GPs build NAV optionality into fund docs

NAV loans have seen a significant increase in popularity among managers, and some are looking to make it easier to take them out.

Managers are increasingly looking to build in the optionality to take out NAV financing into their LPAs, said panelists at the CFOs & COOs Forum in New York.

Some have amended their limited partnership agreements to allow existing funds to take advantage of NAV financing, and language is being built into the documents of newer funds to ensure managers can take out these high-interest rate loans without first having to make the case for their necessity to their advisory committees, panelists at a session focused on fund finance.

Managers that have amended fund LPAs to allow for NAV financing or that have included the option in new fund documents said their investors have not questioned the need for these increasingly popular loans.

“We want the option, just in case we ever need it,” one private equity CFO said. “It’s a significant cost, so right now I don’t know if we’ll ever go down the road. But we definitely want to be able to get a NAV facility if the costs come down and it’s a good option for us.”

Private Funds CFO has reported extensively on the burst of activity in the NAV financing market seen since the onset of the covid-19 pandemic in 2020. Most recently, an attendee at the annual Fund Finance Association gathering in Miami said he’d heard of GPs taking out NAV loans as pure leverage, for the express purpose of improving returns.

With higher interest rates and longer loan terms, experts say they are looking at every option to manage cashflows and improve their assets’ performance.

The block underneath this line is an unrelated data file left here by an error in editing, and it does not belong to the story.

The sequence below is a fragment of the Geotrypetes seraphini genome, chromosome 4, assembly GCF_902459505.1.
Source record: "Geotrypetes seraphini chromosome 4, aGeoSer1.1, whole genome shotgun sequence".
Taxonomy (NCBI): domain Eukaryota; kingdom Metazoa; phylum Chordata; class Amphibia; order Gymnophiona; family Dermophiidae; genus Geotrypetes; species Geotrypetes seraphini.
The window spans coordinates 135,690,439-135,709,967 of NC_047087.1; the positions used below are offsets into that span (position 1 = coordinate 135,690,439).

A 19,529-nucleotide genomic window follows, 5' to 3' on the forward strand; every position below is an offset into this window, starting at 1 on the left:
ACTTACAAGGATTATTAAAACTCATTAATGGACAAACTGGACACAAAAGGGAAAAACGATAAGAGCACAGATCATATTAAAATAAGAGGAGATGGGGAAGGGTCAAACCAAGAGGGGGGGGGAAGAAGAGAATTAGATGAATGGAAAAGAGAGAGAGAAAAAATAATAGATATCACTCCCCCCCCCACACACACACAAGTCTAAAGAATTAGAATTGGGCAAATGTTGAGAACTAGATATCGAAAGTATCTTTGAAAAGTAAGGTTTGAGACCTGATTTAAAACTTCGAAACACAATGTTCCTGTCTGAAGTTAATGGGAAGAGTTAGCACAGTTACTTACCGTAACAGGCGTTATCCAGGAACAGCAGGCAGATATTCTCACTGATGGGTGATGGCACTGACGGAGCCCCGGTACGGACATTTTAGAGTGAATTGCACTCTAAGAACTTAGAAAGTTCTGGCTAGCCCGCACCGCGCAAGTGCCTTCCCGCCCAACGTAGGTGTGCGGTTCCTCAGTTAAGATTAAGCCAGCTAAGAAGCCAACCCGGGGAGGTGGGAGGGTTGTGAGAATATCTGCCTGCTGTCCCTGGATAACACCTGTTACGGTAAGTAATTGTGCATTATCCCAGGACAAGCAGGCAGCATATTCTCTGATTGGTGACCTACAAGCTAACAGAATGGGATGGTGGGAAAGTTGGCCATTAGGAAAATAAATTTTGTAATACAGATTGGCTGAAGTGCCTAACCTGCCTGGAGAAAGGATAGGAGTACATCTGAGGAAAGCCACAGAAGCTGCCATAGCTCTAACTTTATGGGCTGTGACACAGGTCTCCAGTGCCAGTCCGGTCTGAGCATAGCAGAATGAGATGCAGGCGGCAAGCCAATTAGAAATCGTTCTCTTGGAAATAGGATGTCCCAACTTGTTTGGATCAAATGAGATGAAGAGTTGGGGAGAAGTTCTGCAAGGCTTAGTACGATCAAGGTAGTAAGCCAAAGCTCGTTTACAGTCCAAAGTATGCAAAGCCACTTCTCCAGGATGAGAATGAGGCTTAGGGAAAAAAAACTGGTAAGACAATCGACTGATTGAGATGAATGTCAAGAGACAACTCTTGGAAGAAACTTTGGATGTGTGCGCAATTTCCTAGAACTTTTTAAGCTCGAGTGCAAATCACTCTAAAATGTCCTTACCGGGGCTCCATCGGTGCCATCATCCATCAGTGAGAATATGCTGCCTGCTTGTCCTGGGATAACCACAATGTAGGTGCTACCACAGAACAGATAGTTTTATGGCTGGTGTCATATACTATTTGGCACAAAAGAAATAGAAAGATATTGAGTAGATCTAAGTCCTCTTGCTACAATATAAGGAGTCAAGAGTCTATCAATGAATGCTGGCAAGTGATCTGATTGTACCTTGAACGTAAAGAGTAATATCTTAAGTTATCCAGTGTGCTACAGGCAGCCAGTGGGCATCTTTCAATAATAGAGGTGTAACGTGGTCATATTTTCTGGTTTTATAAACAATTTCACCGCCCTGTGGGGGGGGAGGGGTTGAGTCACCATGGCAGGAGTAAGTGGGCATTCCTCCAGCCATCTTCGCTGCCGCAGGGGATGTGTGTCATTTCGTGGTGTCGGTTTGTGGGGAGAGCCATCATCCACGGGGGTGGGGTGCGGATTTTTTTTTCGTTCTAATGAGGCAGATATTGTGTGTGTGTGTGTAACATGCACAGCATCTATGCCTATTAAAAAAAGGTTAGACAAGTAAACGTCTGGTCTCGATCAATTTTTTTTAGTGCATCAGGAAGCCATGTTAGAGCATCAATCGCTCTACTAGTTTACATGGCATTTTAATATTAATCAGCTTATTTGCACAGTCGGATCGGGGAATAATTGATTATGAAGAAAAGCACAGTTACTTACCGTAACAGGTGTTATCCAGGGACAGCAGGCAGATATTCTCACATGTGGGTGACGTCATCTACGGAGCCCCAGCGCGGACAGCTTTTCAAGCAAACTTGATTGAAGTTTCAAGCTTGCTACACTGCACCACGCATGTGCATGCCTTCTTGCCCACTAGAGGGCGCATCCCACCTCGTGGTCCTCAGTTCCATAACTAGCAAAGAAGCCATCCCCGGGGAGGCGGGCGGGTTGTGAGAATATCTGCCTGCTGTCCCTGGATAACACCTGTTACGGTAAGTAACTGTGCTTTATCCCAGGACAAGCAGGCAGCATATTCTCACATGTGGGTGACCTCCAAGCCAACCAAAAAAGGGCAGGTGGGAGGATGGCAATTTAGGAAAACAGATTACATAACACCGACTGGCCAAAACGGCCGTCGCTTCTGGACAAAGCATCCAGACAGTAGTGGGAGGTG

Half of the attendees of the panel said they are already using or considering using NAV loans, according to a live poll taken during the event.

One CFO, whose firm has not yet taken a NAV loan, said the firm is ramping up conversations with lenders as it prepares its next fund, and is considering amending its LPAs to be able to include NAV financing, should the need arise.

Managers said that since rising interest rates are not impacting more traditional subscription lines yet, those are still more attractive avenues for stabilizing operating capital than NAV loans.

It was noted during the panel that higher interest rates have not yet had any impact on borrowing requirements, but managers aren’t using subscription lines as heavily. One panelist at another session of the forum said that “tightening up” the firm’s use of sub lines was a significant part of controlling costs in an inflationary environment.